In an article published on March 25, 2019 by the non-governmental organization (NGO) Environmental Defense Fund (EDF) in its EDF+Business blog, Boma Brown-West and colleagues from EDF introduced a list of key “toxic chemicals [that] can enter food through packaging,” which they have compiled based on available knowledge and experience.

The authors remind that as early as in the 1980s, the U.S. Council of Northeast Governors (CONEG) started drafting a legislation to prohibit the intentional use of certain heavy metals in packaging manufacture, justified by the following argument: “[P]rotecting virgin material from contamination will improve the recyclability of post-consumer materials and protect public health.” Variations of this model legislation have since been adopted by 19 U.S. States. Then, in 2018, U.S. State of Washington “took an unprecedented step of expanding its version of the legislation from heavy metals to include per- and polyfluorinated alkyl substances (PFAS)” (FPF reported), because of concerns related to contamination of composting and recycling processes through packaging paper containing these chemicals.

However, beyond heavy metals and PFAS, there are many “other chemicals in food packaging and food handling equipment, whose ubiquity and potential health impacts raise serious concerns about food safety and contamination of the recycling stream,” EDF scientists stress. To provide an overview of such chemicals, they compiled a list of the “key chemicals of concern” that now includes:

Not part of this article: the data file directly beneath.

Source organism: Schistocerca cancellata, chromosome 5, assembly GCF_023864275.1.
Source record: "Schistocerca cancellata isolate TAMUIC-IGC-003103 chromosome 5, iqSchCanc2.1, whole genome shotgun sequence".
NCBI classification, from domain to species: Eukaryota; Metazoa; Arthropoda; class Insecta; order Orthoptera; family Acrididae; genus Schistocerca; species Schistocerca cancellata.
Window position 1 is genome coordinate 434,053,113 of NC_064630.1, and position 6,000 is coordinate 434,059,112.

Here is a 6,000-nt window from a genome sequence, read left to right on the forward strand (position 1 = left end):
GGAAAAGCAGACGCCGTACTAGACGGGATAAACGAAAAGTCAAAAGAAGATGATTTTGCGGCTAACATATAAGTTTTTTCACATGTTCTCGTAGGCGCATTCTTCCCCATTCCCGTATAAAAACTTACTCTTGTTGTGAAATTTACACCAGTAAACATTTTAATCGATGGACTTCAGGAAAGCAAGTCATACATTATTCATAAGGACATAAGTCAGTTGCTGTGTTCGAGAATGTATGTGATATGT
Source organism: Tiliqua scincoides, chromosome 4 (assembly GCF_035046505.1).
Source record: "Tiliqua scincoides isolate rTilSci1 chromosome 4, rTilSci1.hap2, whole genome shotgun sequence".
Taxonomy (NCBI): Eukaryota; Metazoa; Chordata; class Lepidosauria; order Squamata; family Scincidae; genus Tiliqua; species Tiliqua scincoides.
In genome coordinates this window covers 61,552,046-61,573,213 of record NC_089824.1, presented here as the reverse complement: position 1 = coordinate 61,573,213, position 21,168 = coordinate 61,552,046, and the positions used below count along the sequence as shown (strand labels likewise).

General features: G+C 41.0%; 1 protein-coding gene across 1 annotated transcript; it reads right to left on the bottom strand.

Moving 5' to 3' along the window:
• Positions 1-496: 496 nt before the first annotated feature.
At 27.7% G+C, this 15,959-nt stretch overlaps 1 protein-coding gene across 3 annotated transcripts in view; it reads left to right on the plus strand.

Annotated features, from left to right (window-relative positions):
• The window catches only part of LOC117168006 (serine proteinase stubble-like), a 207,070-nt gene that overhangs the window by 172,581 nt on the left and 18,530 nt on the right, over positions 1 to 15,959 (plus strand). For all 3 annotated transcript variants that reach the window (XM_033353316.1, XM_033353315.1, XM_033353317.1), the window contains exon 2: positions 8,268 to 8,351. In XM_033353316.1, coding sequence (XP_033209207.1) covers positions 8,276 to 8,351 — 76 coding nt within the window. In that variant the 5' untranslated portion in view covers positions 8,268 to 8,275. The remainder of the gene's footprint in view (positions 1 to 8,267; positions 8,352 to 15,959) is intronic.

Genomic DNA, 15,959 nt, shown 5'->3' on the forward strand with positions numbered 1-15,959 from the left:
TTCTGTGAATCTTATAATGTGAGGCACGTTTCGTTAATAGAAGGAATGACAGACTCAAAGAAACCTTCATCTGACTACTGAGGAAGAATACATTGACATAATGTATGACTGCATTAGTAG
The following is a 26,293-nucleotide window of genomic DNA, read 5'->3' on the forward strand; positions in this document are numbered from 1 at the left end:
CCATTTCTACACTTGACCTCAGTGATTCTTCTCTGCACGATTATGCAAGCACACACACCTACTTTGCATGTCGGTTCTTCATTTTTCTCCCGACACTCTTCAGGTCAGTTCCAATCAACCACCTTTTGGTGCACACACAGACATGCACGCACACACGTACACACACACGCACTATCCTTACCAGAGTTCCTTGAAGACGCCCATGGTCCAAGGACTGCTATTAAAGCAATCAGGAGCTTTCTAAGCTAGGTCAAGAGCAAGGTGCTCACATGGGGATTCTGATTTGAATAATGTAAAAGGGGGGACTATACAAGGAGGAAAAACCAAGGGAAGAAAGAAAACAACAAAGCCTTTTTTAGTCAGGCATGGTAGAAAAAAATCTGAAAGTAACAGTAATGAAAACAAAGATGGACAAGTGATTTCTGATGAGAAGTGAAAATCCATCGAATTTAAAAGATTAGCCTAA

Intentionally added ingredients such as ortho-phthalates, perchlorate (CAS 14797-73-0), PFAS, and benzophenone (CAS 119-61-9);

residual processing aids including ethyl glycol (CAS 110-80-5), methyl glycol (CAS 109-86-4), toluene (CAS 108-88-3), and N-methyl-pyrrolidone (NMP, CAS 872-50-4);

bisphenols, including bisphenol A (BPA, CAS 80-05-7) and related compounds such as bisphenol B (BPB, CAS 77-40-7), bisphenol F (BPF, CAS 620-92-8), and bisphenol S (BPS, CAS 80-09-1) ;


contaminants, including lead (CAS 7349-92-1), arsenic (CAS 7440-38-2), cadmium (CAS 7440-43-9), hexavalent chromium (CAS 18540-29-9), and mercury (CAS 7439-97-6).

Some of these chemicals have already been “recommended for minimization or phase out” in a document on best practices in food packaging released by the industry association Food Safety Alliance for Packaging in 2018 (FPF reported).

EDF points out that “by ensuring future food packaging is free of these chemicals, companies can improve consumer trust while minimizing the impact of future regulations on their bottom line.” Keeping these chemicals out of virgin materials is also crucial for successful recycling. Therefore, “any company looking to create sustainable recycling markets for food packaging, particularly those companies developing strategies to meet the Ellen MacArthur Foundation’s New Plastics Economy Global Commitment [(FPF reported)], must set tight virgin-material standards to prevent problematic contamination in post-consumer recycled materials.”

Read more

Brown-West, B., et al. (March 25, 2019). “Toxic chemicals can enter food through packaging. We made a list.EDF+Business


EDF (March 25, 2019). “Key chemicals of concern in food packaging and food handling equipment.EDF+Business